Underwater Cities: New Discoveries Review

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23 November 2020
Descend the depths…again

Underwater Cities: New Discoveries is a big box expansion for Vladimir Suchy’s stunning worker placement engine builder. Featuring a host of optional extras and game modes, as well as some seriously refined player boards, this impressive but pricey box raises the question; how have Delicious Games improved upon damn near perfection? 

Upon opening New Discoveries, it’s clear that the new player boards are responsible for this expansion’s surprising heft, with each - of the eight included - comprising of sturdy, triple layered cardboard. Thanks to the recessed areas, players no longer need to live in fear of sending their cities careening across the tabletop at the slightest nudge - a common occurrence with the base game’s flimsy player boards - and they’ll last a lot longer too. 

All the boards are double sided, with the base game’s four standard and four asymmetric layouts being complimented by a further eight options used for the expansion’s variant game modes. 

The Metropolis Race variant alters the game’s usual setup by having players race to reach and fill empty metropolis sites from a limited number of options. Metropolis Choice on the other hand uses specific player boards, each dictating the number of each colour metropolis tiles players will have the option of choosing from at the start of the game. These player boards vary wildly, both in terms of the costs and rewards of building spaces and the combinations of metropolis tiles, making it perfect for those who enjoyed the asymmetry of Underwater Cities’ advanced boards.

The Museum variant adds an element of exploration to Underwater Cities. Four new player boards come into play here, with each of them containing various discovery spaces which, when built upon, grant certain rewards. Each player begins the game with five discovery tokens to unearth. As each one is flipped over and revealed, an immediate reward is gained before being placed upon the separate Museum board for an even greater effect. Rewards become more powerful as more discoveries are made, but often on a first come first serve basis, turning exploration into a fiercely completive race.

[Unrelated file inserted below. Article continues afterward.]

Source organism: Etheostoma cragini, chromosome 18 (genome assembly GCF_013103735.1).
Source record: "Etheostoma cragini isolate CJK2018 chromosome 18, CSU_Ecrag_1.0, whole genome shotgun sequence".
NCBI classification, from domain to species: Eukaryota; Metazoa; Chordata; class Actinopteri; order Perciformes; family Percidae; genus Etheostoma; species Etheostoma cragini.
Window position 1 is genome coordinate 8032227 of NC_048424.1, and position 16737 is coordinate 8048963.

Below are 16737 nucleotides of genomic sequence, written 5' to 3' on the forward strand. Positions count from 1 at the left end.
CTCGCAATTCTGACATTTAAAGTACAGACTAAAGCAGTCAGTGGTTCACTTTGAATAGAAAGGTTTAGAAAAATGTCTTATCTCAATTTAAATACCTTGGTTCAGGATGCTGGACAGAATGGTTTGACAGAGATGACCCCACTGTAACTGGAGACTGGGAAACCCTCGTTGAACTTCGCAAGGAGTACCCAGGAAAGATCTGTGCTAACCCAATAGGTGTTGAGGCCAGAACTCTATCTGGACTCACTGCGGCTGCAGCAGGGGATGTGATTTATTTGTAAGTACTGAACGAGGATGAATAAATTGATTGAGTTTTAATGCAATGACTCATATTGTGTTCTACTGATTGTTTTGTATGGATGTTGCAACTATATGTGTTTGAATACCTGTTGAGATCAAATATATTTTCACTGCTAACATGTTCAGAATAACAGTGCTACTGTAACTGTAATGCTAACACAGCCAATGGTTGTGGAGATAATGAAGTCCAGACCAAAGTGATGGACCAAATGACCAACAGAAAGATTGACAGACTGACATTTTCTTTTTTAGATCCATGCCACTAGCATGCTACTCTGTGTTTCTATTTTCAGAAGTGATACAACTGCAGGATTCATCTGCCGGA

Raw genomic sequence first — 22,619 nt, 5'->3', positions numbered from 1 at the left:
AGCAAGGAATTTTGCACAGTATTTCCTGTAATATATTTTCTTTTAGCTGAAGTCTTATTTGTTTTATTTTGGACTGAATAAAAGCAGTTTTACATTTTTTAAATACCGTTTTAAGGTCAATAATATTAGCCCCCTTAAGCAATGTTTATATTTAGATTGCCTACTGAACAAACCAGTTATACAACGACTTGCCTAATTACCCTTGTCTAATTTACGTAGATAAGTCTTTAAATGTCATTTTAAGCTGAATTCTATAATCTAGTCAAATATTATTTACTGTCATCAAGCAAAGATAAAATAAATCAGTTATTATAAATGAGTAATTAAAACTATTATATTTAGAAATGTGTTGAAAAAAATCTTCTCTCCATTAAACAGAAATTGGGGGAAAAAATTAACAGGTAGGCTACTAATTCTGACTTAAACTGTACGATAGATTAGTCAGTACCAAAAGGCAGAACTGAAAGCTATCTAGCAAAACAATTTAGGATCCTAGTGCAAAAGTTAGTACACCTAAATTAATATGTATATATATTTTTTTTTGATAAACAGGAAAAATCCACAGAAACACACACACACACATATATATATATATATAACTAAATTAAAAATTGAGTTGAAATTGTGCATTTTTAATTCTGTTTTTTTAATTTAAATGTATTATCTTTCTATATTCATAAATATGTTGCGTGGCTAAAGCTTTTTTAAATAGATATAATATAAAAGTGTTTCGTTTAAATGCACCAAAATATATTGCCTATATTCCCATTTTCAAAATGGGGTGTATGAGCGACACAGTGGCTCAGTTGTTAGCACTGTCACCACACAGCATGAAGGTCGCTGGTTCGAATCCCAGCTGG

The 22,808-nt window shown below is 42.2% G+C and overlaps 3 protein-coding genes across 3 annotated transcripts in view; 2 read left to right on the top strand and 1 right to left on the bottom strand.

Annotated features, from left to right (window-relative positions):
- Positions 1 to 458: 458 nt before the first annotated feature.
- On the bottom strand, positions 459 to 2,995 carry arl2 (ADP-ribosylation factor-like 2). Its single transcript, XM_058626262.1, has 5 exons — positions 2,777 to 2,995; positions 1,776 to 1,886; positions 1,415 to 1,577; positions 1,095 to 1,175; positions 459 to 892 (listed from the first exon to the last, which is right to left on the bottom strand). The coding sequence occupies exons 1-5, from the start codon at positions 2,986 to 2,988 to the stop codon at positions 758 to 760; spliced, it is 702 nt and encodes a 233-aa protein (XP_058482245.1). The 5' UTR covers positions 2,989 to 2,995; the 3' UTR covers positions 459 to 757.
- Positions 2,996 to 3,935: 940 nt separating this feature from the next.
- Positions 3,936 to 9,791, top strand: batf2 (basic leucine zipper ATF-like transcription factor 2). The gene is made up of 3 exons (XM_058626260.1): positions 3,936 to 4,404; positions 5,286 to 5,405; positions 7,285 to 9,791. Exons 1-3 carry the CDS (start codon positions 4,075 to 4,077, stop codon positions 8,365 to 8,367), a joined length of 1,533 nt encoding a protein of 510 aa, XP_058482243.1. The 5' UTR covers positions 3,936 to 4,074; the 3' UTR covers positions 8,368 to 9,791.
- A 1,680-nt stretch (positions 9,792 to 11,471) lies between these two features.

Fans will be delighted to learn that New Discoveries includes a number of simple components designed to subtly enhance the regular base game. Rather than diving straight into one of the new variants, players can decide to simply add the brand new era cards to the three decks of the base game. This adds a decent amount of variety without adding any unnecessary complexity, perfect for introducing new players whilst spicing things up for those familiar with the game. Asymmetric starting assistant cards can also be used, replacing the fixed actions of the base game’s assistants with a choice of eight unique special powers. These new personal assistants each introduce an ongoing effect as well as the usual action, making them far more relevant and useful to the game than previously. 

The last minor improvement to the base game is the option to use quick start tiles. Much like the personal assistants, these tiles help to establish differences between the players by offering a mixture of starting resources, and even cities and buildings. For those who feel that Underwater Cities occasionally drags on too long, these quick start tiles also ensure a shorter game by starting on round two of the era track.

New Discoveries is a great example of what an expansion should be. Aesthetic and functional improvements are welcome additions to a box that adds a generous choice of exciting variants geared towards greater player interaction. What’s more is the fact that each of these manages to compliment the base game without bloating the rules or feeling tacked on. Delicious Games have done a great job at supporting this well-loved game, breathing new life into its already vastly repayable format. 



Whilst not strictly a ‘necessary’ expansion, Underwater Cities: New Discoveries is hard not to recommend. Fans looking to upgrade their original player boards might be put off by the price, but the excellent variety offered by the new game modes and personal assistants more than makes up for it.

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The generous and seamless content of New Discoveries is definitely worth trying if you loved the clever card play and fresh mechanics of the base game.

Words by Chad Wilkinson

Designer: Vladimir Suchy

Publisher: Delicious Games

Time: 60-150 minutes

Players: 1-4

Age: 14+

Price: £50

  • 8 Personal assistant cards
  • 6 Quickstart tiles
  • 10 Green metropolis tiles
  • 10 Farm tokens
  • 10 Laboratory tokens
  • 10 Desalination plant tokens
  • 8 Special cards
  • 18 Era I cards
  • 15 Era II cards
  • 11 Era III cards
  • 1 Double-sided museum board
  • 20 Discovery tiles
  • 8 Double-sided layered player boards

This review originally appeared in Issue 44 of Tabletop Gaming. Pick up the latest issue of the UK's fastest-growing gaming magazine in print or digital here or subscribe to make sure you never miss another issue.

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